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The 9 at 9: Monday

Nine things you really need to know this morning: A referendum on scrapping the Seanad, more speculation of a Fianna Fáil heave, and water outages for two more weeks.

Image: jontintinjordan via Flickr

Every morning, TheJournal.ie brings you nine things you really need to know with your morning coffee.

1. #SEANAD: The government is considering holding a referendum on the abolition of the Seanad on the same day as the forthcoming general election, it is reported. The Irish Times quotes defence minister Tony Killeen as saying the matter would be discussed at a cabinet meeting this week, acknowledging public appetite to scrap the upper house of the Oireachtas.

2. #FIANNA FAIL: Brian Cowen’s days as leader of Fianna Fáil look increasingly numbered after only one senior party member offered a public defence of Cowen’s leadership following a public attack by his predecessor, Bertie Ahern.

In an interview with the News of the World yesterday, Ahern was highly critical of Cowen’s handling of the economic crisis. Investigating the reaction of current Fianna Fáil TDs, the Irish Independent says it was only able to find one TD who would defend the current Taoiseach.

3. #WATER: The water supply to some parts of Dublin could remain curtailed for a further 12 days, with Dublin City Council saying that supplies from the Stillorgan reservoir are still well below the guideline amount it requires to recommence full services. Water nationwide has been in short supply since the end of the cold snap, when the thaw burst many water pipes.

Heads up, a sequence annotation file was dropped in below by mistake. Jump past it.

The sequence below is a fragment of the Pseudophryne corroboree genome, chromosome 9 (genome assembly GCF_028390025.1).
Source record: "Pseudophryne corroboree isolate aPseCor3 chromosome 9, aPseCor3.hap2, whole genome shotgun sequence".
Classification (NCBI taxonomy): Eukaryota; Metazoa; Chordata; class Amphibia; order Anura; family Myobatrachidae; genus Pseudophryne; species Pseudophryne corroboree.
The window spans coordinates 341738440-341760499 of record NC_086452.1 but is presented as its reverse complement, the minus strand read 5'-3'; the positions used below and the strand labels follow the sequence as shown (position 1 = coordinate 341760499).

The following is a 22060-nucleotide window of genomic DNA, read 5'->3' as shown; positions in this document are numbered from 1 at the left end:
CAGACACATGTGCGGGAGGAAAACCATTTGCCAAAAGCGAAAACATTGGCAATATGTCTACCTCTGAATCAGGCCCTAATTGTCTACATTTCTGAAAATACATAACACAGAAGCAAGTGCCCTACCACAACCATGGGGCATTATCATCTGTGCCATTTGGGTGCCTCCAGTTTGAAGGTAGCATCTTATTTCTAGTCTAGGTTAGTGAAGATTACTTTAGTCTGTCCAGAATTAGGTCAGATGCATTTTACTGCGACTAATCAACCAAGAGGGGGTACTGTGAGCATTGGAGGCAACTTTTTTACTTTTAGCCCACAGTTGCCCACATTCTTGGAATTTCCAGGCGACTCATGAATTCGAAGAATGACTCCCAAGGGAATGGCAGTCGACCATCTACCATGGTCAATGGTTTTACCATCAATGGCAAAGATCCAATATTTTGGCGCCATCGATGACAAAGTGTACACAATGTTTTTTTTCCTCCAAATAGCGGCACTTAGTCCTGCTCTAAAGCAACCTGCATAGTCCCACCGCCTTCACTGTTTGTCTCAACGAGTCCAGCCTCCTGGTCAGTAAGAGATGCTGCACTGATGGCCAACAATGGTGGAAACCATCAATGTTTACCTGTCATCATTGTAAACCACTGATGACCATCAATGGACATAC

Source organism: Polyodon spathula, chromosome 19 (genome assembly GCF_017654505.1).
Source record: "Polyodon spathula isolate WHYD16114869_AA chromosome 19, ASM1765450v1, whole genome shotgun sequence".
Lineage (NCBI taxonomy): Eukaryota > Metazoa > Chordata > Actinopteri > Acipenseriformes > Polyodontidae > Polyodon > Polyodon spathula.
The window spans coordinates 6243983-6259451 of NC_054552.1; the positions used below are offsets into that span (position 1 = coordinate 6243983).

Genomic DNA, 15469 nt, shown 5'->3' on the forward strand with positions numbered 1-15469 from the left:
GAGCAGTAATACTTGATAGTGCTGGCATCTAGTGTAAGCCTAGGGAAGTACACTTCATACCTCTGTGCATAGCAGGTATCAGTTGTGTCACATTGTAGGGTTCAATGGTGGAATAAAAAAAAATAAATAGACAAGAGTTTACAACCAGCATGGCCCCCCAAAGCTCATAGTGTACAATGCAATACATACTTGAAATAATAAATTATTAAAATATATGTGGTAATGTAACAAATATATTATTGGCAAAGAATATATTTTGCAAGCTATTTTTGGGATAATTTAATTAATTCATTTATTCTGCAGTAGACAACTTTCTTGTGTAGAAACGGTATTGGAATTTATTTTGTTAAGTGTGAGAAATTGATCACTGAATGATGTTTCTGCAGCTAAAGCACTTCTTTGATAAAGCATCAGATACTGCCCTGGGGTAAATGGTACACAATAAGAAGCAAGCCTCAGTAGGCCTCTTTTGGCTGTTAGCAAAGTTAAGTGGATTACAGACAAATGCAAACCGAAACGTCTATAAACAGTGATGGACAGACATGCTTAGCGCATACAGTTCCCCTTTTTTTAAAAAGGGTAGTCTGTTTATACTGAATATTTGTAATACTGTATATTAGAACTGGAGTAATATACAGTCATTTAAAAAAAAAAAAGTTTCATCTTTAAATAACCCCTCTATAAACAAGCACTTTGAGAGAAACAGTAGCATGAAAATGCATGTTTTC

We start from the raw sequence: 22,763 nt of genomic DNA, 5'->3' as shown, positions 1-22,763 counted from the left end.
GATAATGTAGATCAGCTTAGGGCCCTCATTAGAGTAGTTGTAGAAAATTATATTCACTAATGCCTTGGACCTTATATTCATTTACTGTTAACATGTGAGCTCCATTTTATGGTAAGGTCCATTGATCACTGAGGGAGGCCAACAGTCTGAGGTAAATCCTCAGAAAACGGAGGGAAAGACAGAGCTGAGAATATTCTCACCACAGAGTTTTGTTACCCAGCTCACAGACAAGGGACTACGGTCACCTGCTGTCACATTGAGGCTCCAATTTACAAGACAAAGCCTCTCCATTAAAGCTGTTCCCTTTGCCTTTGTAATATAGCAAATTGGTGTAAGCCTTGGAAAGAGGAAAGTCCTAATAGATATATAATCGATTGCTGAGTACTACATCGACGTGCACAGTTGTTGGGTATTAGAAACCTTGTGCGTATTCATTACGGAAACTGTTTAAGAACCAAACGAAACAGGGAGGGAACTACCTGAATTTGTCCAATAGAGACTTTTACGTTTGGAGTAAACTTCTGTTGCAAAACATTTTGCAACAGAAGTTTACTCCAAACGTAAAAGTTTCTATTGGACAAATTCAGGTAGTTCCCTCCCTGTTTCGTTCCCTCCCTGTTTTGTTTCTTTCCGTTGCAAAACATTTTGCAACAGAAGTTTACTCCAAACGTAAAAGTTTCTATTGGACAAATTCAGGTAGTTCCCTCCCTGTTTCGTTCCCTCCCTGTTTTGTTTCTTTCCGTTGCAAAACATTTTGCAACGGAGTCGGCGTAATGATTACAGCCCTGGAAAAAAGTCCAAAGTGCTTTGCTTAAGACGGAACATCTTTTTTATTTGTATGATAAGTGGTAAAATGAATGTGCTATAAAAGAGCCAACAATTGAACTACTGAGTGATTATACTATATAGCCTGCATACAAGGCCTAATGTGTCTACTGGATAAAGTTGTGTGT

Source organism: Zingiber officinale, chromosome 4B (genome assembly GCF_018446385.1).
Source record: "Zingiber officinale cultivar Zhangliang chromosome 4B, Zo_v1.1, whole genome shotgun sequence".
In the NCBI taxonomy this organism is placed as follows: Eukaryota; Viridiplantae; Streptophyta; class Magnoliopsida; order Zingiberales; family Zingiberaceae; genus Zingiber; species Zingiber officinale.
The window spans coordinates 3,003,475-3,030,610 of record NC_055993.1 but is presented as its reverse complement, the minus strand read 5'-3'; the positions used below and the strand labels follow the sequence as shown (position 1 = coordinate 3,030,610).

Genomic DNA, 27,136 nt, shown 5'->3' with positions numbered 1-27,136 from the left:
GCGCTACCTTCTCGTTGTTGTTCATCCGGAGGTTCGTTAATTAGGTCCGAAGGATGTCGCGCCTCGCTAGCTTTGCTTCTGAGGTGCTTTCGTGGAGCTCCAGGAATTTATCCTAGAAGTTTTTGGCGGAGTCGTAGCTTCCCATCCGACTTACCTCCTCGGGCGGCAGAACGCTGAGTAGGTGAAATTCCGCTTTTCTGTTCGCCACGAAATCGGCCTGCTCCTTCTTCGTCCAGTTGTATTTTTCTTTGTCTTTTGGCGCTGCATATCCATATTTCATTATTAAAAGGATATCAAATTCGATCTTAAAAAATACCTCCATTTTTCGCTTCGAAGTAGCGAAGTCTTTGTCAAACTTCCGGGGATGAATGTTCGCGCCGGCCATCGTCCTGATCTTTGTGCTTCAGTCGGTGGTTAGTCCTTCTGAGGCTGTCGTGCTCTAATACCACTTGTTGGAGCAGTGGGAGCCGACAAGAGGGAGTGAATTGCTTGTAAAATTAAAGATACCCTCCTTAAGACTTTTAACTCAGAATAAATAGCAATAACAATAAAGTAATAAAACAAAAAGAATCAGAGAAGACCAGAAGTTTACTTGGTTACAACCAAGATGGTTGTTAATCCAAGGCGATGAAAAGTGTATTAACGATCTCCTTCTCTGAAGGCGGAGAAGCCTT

4. #BUDGET11: The social welfare and child benefit cuts as outlined in last month’s Budget come into effect this morning, affecting over a million Irish people. 891,000 people on allowances for jobseekers, carers, disability or lone parenthood will see cuts, while 600,000 families will be affected by cuts to child benefit, the Irish Times reports.

5. #PUBS: One pub closed every business day for the past five years on average, according to figures compiled by the Revenue Commissioners. The number of licences held by vintners around the country fell by 1,300 in the years from 2006 to 2010. Publicans blame the pricing structure for alcohol licences, which make it far cheaper to sell alcohol in off-licences.

6. #AUSTRALIA: Floodwaters are continuing to rise in Queensland, where an area the size of France and Germany remains affected by torrential rainfall. Some residents in high-lying areas are today being evacuated amid fears that their homes could be destroyed when the height of the floodwaters reaches nine metres later.

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7. #BLATHNAID: The family of missing Blathnaid Timothy has admitted it is losing hope of finding her alive, as the coastguard continues offshore searches for her. “We are not very optimistic,” her brother Ronan told today’s Irish Independent. “At this stage, the possibility is not good.”

8. #PAKISTAN: Pakistan faces a period of political upheaval after one of the regional parties supporting the country’s national coalition withdrew from power, robbing the government of its majority. Prime minister Yousuf Raza Gilani is now holding talks with opposition leaders in a bid to form another last-minute coalition or establish a voting arrangement to avoid political crisis.

9. #MARRIAGE: The government is considering measures to legalise weddings held in foreign embassies, which are considered invalid under Irish law. The Civil Registration Act requires marriages on Irish soil to be carried out by an authorised registrar, and to have taken place in a publicly-accessible and registered building.

About the author:

Gavan Reilly

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